It is, for a nine year old, a complex and wordy poem, and the bright Head melody zips along as fast as the fairy tailor's needle weaves in and out of the fabrics. I rather naively assumed that the serious faced little singer in my music room would understand the names and hues of all the flowers, and undoubtedly she had learnt the song very well indeed, but clearly she did not ! I decided to simplify the whole thing, and when I explained that all of these fairy frocks, shoes and frills were made from petals in the garden, a slow but sparkly beam stretched across her face, filled with all the wonder and colour of this magical land.

......Grey for the Goblins, Blue for the Elves, Brown for the little Gnomes who live by themselves, White for the Pixies who dance in the lane........

The second verse names all the flower fabrics

.......Petals from the Pansy for little velvet shoon, Silk of the Poppy for a dance beneath the moon, Lawn of the Jasmine and Damask of the Rose to make their pretty Kirtles and airy Furbelows.........

The poet calls them all a 'store of treasure' and how perfect that is. This little fairy tailor heaps them all around him and 'wraps them up in gossamer' ready for use.

This glorious little song sparks the same magic thoughts in me now, at the grand age of ' well beyond childhood', that tales of fairies did when I was a small child playing in the back garden of my home, and lazily swinging on my beloved swing. It is a timeless picture, so full of colour, imagination, and shining sunny days.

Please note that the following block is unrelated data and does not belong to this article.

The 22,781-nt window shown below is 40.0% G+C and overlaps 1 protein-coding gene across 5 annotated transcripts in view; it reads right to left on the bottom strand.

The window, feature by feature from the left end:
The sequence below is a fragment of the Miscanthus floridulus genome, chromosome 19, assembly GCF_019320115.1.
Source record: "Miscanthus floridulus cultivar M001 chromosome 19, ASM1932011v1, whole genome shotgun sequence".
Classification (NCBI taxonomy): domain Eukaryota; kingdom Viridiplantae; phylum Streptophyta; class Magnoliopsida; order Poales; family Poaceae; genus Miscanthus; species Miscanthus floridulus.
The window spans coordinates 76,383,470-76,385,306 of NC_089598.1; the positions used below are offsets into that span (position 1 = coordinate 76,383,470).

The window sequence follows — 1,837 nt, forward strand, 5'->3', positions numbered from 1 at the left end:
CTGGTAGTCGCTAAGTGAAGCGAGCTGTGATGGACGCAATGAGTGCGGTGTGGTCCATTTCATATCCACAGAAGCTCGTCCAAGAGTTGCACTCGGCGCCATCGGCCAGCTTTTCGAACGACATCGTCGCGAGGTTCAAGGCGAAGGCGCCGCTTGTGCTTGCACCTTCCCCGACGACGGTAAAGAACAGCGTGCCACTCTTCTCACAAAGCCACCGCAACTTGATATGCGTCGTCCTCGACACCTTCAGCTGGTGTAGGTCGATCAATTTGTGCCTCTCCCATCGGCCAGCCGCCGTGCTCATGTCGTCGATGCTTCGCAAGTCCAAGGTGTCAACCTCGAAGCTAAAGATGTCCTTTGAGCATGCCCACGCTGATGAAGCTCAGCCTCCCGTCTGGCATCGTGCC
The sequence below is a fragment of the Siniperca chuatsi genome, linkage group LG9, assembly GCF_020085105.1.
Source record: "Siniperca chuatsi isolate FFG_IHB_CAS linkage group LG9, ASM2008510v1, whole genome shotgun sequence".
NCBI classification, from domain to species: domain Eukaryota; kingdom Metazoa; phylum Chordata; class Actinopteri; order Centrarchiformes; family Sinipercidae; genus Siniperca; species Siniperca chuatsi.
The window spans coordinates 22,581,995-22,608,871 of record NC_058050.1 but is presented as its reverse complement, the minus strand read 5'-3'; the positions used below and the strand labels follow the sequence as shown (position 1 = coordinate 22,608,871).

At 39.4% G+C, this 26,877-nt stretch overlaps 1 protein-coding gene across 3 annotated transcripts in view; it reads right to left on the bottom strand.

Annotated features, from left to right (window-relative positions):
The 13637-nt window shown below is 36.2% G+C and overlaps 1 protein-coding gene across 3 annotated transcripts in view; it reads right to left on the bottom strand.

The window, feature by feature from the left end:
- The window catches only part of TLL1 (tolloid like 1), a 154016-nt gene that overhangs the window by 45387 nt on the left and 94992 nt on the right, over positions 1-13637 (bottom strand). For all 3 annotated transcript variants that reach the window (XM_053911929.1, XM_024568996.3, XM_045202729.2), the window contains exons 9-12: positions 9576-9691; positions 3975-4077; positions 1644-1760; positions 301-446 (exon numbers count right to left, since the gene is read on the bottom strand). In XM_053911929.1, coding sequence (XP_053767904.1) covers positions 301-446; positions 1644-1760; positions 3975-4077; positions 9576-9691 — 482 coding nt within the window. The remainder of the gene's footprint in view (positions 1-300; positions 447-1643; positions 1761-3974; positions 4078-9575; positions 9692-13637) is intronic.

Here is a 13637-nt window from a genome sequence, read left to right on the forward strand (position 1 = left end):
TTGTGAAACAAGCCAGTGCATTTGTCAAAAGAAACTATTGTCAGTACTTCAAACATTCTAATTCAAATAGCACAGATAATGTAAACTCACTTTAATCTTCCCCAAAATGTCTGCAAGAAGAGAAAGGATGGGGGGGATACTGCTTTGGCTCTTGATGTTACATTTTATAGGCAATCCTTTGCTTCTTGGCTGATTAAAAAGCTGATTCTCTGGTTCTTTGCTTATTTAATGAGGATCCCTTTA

I have taught this song many times over the years, I sometimes think this is the case because I only started singing lessons at the ripe old age of 13 years, so I missed out on all the wonderful child repertoire ! Vicarious teaching indeed !


I tried to find out about Rose Fyleman, the poet and here is a little of her early life,


Rose Fyleman was born in Nottingham on 6 March 1877, the third child of John Feilmann and his wife, Emilie, née Loewenstein, who was of Russian extraction. Her father was in the lace trade, and his Jewish family originated in 1860 from Jever in the historical state of Oldenburg, currently Lower Saxony, Germany.[2]

As a young girl, Fyleman was educated at a private school, and at the age of nine first saw one of her compositions published in a local paper. Although she entered University College, Nottingham, she failed in the intermediate and was thus unable to pursue her ambition of becoming a schoolteacher. Despite this, Fyleman had a good singing voice, and therefore decided to study music. She studied singing in Paris, Berlin and finally at the Royal College of Music in London, where she received her diploma as associate of the Royal College of Music. She returned to Nottingham shortly afterward, where she taught signing and helped in her sister's school. Along with other members of her family, she anglicised the spelling of her name at the outbreak of the First World War in 1914, so as not to be considered an 'alien'.


I felt a sudden affinity with this lady when I read this. My surname is Lampard, and my grandfather, and his forebears were from the island of Jersey. The name was L'ampard, but my grandfather changed it and took out the apostrophe as he wished to serve with the British Army and not the French Militia at the outbreak of WW1. The name in its original form was considered too 'alien' and may have caused problems. The Anglicised version has remained ever since.

The only picture I could find of Rose Fyleman

(And that came from a Russian website !)


Saturday, 20 September 2014

Spreading the News - A World long Gone.